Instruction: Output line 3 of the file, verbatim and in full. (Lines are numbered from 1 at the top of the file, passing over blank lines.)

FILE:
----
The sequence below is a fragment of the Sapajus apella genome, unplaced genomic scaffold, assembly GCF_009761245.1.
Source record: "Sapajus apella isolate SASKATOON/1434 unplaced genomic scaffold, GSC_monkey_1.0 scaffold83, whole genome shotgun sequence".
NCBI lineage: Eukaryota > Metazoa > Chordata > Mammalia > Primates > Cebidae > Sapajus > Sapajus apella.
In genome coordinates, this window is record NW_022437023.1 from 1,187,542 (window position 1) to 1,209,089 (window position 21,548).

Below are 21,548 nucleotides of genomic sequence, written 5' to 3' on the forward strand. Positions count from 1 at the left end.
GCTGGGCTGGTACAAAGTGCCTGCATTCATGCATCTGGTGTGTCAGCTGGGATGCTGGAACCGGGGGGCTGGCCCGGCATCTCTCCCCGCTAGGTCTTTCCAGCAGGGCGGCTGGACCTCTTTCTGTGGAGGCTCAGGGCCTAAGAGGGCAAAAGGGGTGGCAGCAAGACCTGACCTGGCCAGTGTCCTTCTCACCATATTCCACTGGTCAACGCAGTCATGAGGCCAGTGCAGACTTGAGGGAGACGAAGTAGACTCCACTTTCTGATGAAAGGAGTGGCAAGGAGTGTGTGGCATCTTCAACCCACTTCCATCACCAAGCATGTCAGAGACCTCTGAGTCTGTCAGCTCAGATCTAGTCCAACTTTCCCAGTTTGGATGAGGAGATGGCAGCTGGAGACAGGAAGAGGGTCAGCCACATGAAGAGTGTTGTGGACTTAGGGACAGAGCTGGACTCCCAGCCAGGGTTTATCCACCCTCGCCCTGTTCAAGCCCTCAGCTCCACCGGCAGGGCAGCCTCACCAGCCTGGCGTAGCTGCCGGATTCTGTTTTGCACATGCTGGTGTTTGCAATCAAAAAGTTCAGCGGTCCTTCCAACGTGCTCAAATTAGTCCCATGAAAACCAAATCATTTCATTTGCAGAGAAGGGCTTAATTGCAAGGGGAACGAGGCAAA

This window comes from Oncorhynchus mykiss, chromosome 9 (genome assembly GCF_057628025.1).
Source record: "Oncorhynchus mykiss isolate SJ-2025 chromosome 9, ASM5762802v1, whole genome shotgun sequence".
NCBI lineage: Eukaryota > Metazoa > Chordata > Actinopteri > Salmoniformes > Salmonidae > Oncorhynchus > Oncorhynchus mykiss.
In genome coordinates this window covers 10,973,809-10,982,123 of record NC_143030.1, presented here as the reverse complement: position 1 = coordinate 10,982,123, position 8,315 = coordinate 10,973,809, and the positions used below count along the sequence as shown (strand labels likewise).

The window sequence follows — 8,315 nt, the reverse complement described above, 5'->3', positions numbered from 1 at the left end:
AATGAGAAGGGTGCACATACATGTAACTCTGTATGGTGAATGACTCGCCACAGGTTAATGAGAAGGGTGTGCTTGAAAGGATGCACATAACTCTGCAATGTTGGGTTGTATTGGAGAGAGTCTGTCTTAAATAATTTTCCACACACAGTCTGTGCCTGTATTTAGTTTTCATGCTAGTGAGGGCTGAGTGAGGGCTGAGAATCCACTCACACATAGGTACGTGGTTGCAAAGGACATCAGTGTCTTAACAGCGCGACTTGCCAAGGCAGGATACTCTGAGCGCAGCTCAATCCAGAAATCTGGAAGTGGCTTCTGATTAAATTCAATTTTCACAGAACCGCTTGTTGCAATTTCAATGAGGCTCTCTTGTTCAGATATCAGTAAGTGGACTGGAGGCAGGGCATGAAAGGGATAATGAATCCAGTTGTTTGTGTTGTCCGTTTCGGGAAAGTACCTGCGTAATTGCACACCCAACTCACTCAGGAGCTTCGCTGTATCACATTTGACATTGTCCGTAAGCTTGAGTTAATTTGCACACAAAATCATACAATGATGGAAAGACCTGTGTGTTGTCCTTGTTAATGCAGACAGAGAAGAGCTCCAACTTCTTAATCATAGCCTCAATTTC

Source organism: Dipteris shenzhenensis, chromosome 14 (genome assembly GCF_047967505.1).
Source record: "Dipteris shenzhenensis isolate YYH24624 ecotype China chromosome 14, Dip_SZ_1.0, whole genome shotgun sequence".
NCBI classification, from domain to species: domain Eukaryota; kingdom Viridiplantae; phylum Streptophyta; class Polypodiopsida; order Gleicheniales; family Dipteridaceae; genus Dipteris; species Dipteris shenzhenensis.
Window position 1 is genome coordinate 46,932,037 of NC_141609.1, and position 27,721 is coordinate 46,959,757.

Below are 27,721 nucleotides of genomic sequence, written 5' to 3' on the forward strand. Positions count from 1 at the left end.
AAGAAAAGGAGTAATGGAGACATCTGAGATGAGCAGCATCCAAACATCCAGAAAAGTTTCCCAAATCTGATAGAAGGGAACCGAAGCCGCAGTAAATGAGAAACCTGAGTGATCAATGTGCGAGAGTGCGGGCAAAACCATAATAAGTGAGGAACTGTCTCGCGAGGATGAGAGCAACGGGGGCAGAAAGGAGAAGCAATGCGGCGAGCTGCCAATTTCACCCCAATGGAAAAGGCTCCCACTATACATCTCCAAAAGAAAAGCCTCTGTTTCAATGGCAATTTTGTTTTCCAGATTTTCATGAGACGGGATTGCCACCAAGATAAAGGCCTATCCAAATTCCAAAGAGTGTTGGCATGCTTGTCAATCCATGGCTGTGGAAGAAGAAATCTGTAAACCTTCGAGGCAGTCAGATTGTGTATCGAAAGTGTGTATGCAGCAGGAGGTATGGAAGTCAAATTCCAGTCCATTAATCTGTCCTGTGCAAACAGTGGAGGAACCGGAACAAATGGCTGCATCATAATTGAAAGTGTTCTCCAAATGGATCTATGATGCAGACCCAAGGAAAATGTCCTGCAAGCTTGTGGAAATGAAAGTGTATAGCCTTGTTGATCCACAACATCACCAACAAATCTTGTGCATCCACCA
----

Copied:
NCBI lineage: Eukaryota > Metazoa > Chordata > Mammalia > Primates > Cebidae > Sapajus > Sapajus apella.